Staff and volunteers participate in the reenactment of Mary and Joseph’s journey to Bethlehem. Photo by Lauren Cecil

The Texas State Parks system marks its 100th anniversary this year. With 89 parks, natural areas, and historic sites to choose from, visitors can experience all kinds of outdoor activities. Each month, we’re highlighting one these activities based on the season and special occasions around the state.

Stepping into Fort Leaton State Historic Site comes as close to time travel as you can get. The restored compound, set on 23 acres along the Rio Grande, brings the circa 1800s Texas-Mexico border area to life—including the holiday tradition of La Posada.

Posada is a Spanish word for inn, and at Christmastime it refers to a procession or play reenacting the biblical story of Mary and Joseph seeking shelter in Bethlehem for the birth of Jesus. This tradition started in 16th-century Mexico and remains popular in cities and towns along the southern border of the state, with musicians and costumed children singing and going from house to house on Christmas Eve.

On Dec. 16, Fort Leaton invites visitors to experience the site’s annual Posada, one that park superintendent Tom Forwood points out makes the most of the historic setting.

Enclosed within the outer walls are 40 original rooms—including a blacksmith shop, granary, family parlor, dining room, kitchen, servant’s quarters, and a trading office around a large courtyard—that together form one of the largest historic adobe structures in Texas.

Date: Dec. 16
Address: FM 170 East in Presidio
Hours: 6 to 8 p.m. Guided tours occur every 30 minutes starting at 6:30 p.m.
Park Entrance Fee: $5 for adults, 12 years and under free

While stories conflict about the original builder and owner of the property, the name comes from Ben Leaton, a Chihuahua Trail trader who met widow Juana Pedrasa. She may or may not have already had ownership of the land and structures before meeting Leaton (again, stories conflict). They turned the property into a trading post, shelter for travelers, and home, where they lived with their three children until his death in 1851. The site changed hands over the years and fell in and out of disuse until the Texas Parks and Wildlife Department acquired the site in 1967 and spent several years on restoration work. Fort Leaton opened to the public in 1978. The Posada tradition started in the 1990s.

According to Forwood, Fort Leaton puts its own spin on the Posada. “We start [it] off with a processional, with a group of visitors inside the fort and a group outside the walls singing back and forth on the different parts,” he says. Costumed volunteers and staff, including those dressed as Joseph and Mary, the latter on a burro, lead visitors into the grounds and different buildings, singing songs along the way.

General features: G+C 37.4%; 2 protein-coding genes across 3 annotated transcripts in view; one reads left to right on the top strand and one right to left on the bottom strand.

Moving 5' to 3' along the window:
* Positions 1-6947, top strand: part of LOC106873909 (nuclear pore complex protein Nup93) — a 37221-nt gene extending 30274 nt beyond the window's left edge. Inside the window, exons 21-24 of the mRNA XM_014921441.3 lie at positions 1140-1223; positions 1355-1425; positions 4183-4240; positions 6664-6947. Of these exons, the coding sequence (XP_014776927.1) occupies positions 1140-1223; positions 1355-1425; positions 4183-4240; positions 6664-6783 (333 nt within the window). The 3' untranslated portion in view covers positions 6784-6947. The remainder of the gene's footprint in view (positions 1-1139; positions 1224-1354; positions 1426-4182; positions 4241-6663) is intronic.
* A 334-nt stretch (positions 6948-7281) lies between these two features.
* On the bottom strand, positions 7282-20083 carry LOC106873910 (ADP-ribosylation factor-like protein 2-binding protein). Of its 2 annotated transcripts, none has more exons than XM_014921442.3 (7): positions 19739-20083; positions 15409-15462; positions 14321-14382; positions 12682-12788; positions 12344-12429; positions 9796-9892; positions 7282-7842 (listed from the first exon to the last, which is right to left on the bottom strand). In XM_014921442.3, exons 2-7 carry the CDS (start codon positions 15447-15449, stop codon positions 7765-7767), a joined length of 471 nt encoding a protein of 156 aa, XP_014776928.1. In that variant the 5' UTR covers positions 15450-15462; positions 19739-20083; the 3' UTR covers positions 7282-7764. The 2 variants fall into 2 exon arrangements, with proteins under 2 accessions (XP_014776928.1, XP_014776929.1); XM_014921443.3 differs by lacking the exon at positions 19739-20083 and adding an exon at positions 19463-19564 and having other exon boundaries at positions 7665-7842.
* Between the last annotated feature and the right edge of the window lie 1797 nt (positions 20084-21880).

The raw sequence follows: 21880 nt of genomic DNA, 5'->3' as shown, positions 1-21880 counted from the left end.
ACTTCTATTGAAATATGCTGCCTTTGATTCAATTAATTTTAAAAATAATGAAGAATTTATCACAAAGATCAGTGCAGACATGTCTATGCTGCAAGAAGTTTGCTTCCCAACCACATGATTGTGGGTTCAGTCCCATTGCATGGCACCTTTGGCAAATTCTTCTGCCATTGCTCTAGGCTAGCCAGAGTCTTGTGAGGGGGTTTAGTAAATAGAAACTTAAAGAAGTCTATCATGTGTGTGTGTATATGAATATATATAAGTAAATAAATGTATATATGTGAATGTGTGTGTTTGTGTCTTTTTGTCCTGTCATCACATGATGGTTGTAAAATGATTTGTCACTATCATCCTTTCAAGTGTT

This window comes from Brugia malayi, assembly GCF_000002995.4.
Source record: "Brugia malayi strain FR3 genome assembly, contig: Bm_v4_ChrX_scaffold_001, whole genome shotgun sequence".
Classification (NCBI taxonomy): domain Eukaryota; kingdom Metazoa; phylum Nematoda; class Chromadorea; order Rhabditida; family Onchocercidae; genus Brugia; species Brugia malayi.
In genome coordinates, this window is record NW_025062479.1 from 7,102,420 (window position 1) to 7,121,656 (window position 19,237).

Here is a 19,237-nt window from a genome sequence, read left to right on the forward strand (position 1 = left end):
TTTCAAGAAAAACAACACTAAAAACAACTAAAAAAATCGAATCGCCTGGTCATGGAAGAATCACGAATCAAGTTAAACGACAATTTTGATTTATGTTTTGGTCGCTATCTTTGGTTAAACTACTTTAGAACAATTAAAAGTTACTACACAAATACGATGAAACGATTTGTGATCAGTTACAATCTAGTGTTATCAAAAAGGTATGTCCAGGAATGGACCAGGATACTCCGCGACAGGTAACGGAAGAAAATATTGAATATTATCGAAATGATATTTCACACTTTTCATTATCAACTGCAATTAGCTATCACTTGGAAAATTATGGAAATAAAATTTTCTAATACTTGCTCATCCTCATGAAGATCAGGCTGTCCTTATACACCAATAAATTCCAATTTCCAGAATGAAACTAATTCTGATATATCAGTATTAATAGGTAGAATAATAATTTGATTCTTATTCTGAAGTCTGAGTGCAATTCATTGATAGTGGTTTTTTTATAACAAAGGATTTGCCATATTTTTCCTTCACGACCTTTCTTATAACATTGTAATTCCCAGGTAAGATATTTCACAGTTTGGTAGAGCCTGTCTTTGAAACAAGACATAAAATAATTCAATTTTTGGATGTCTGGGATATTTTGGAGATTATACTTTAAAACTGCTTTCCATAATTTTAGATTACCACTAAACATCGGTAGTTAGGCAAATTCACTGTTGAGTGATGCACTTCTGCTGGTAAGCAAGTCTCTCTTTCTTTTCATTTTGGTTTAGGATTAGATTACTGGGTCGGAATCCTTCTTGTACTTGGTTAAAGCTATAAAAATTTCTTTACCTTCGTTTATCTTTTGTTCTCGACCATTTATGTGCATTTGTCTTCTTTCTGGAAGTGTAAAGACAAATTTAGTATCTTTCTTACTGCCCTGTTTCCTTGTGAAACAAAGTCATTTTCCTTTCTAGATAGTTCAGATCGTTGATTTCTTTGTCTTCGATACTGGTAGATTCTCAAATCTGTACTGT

“Everyone gets a program, so you can follow along,” says Lauren Cecil, a member of the board of the Friends of Big Bend Ranch State Park, which helps stage the event. “The songs tell the story of Mary and Joseph looking for shelter. The Fort is just the perfect place because it was originally a shelter and home.  It is so spiritual and magical that you feel as if you’re part of it instead of just watching.”

Inside, fresh tamales and pastries from local providers await along with staff and volunteers in period dress who talk about the traditional making of these treats. In the courtyard, a local mariachi band plays while children take turns strike a piñata, both part of a typical posada.

More than 1,000 luminarias, candles (in this case, electric) nestled in sand-filled paper bags, line the walls of the fort and pathways outside its walls.

A young girl wearing glasses and a Presidio Texas T-shirt holds two luminarias and smiles for the camera.

Luminarias add a magical element to the evening festivities at the Posada. Photo by Lauren Cecil.

“Once everyone has gone through, it is usually right at sunset,” Cecil says. “Looking at the luminarias and the stars above, you don’t know where one stops and the other begins. You can really have a moment.”

If you’re unable to attend this weekend, Fort Leaton is open daily (except Christmas Day) from 8 a.m. to 4:30 p.m. (except for special events like the Posada). Visitors can wander the grounds on their own or take a guided tour (offered daily November through April). Outside the walls, the grounds include a picnic area and nature trail, and the site serves as the western entrance to Big Bend Ranch State Park in Presidio County (the eastern entrance is Barton Warnock Visitor Center just outside Terlingua). Big Bend Ranch offers trails to hike, bike, or ride horses; access to the Rio Grande; stargazing in the exceptionally dark skies; and primitive camping or beds in an historic bunkhouse.

Forwood advises that Posada visitors be prepared for the weather, which can be warm or very chilly. “Come learn a bit about the park and traditions across the border,” he says. “The communities of Presidio on this side and Ojinaga across the border are very tied together.”

The holiday event attracts community members from nearby areas and tourists from afar. “It’s very symbolic,” Cecil says. “People have traveled from Marfa or Alpine and tourists have made a pilgrimage, so the story is relatable. You have people from all walks of life.”

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